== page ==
A cover letter accompanying a submission to a journal or magazine can be short and simple. Indicate that you're submitting the work for consideration, but don't say much—if anything—about the work. In these kinds of submissions, you include the story, essay or poems along with the cover letter. So, let the creative work speak for itself. You might indicate why you chose to send this particular piece to this particular publication. This demonstrates your knowledge of the publication and your mindfulness in submitting. Also, include biographical information. Select a few relevant details that highlight your accomplishments. You might mention where you studied creative writing, where your creative work has been published or any awards or accolades you've received. If you have no credits, don't worry. While accolades certainly build confidence in your abilities, the real focus is in the writing itself. In fact, many journals are hungry to introduce a great new writer by publishing a debut story.
Don't forget to read writers' guidelines closely. Some journals have a strong preference as to how you address your submissions. If the guidelines do not stipulate this, look up the appropriate editor on the journal's masthead and direct your submission to that person.
Here's an example of how a cover letter accompanying an electronic submission might read for a writer with few credits:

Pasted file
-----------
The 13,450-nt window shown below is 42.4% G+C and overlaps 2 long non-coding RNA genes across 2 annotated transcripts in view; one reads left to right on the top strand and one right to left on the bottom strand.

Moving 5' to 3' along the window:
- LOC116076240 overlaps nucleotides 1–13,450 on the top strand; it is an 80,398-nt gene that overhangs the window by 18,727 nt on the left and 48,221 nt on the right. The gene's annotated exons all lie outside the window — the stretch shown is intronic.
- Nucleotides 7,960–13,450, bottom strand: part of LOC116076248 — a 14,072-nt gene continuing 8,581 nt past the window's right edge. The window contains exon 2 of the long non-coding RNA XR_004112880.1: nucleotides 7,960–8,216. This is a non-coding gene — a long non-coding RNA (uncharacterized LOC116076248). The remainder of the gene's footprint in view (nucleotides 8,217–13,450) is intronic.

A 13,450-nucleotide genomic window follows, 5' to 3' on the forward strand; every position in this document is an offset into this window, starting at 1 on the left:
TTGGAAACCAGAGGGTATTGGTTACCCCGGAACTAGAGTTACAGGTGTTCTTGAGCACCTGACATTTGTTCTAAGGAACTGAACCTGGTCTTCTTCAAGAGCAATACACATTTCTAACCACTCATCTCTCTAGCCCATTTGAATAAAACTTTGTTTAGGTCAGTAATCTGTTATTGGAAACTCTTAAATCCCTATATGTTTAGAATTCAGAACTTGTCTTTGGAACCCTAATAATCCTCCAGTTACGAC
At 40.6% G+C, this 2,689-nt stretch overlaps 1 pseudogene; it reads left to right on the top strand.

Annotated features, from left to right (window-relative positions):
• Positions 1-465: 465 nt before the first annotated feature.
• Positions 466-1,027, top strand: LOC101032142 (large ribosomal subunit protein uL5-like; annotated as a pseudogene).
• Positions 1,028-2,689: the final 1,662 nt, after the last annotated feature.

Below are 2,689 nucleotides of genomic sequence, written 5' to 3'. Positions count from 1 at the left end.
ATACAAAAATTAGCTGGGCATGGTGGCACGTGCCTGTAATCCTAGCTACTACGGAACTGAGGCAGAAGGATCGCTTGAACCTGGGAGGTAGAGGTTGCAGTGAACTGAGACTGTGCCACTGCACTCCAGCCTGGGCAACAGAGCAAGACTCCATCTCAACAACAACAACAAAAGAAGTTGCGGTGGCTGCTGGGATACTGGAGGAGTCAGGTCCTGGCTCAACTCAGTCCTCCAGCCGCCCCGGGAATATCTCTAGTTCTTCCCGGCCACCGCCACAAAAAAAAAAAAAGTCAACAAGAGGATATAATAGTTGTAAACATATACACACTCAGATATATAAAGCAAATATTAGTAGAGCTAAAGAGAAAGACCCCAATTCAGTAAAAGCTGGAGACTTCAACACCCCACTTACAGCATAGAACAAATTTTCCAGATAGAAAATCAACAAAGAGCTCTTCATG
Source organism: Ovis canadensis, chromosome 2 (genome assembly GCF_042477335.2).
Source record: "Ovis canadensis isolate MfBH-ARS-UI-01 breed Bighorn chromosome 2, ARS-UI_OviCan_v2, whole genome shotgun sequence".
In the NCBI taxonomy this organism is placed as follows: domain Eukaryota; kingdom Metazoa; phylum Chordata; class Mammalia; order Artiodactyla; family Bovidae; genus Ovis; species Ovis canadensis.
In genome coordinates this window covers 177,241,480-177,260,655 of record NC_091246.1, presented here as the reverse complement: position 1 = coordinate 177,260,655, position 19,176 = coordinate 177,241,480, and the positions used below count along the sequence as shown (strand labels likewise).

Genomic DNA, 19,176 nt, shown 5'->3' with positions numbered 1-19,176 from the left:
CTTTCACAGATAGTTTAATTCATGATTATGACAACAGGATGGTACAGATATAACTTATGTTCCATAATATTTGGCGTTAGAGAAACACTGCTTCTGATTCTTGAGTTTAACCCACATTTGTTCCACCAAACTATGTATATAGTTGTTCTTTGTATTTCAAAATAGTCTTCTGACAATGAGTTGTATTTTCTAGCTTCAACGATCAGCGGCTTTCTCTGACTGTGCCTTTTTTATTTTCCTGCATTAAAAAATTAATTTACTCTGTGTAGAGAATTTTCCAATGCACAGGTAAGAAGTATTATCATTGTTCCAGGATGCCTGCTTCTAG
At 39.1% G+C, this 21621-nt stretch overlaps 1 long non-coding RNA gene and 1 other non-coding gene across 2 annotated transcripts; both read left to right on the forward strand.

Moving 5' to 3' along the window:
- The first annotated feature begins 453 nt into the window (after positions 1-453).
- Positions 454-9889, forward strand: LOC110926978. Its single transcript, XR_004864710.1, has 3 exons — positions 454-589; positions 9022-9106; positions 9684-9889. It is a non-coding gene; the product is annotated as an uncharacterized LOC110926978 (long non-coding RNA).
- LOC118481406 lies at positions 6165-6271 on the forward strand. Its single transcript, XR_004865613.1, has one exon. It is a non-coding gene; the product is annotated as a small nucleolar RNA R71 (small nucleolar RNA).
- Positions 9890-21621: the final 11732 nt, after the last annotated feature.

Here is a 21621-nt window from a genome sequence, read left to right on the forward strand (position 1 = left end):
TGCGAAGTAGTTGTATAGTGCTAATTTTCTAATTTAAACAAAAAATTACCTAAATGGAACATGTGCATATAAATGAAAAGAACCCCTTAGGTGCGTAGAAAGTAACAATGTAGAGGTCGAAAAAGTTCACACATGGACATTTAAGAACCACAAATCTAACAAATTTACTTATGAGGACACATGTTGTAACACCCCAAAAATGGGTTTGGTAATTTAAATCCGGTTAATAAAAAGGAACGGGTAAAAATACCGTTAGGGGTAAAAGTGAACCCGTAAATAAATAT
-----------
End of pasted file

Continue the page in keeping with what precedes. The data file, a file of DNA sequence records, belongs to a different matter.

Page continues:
Dear Ms. Reynolds,
Submitted for your consideration is “The Misfits of Greenwood," a short story. HaHa Magazine is a publication that values humor, an element I hope you enjoy in this story.
I have studied creative writing as an undergraduate at Fancy University and at Continuing Education Workshop, where my fiction won the New Writer's Award.
Thank you for your consideration.
I kept this one very short and simple. You can, of course, include more. Still, don't feel compelled to write something lengthy. The bulk of the attention will—and should—rest on the creative work that accompanies the cover letter. Some editors will use cover letters to decide what gets read faster, but there's no way to anticipate how each editor approaches this. One editor might give special attention to submissions that list previous publications in certain journals. Another editor might also take a quicker look at submissions that come from writers who went to her own beloved alma mater.
Be honest and keep the tone professional and friendly. This suggests respect—for your own writing and the work and time of the editors.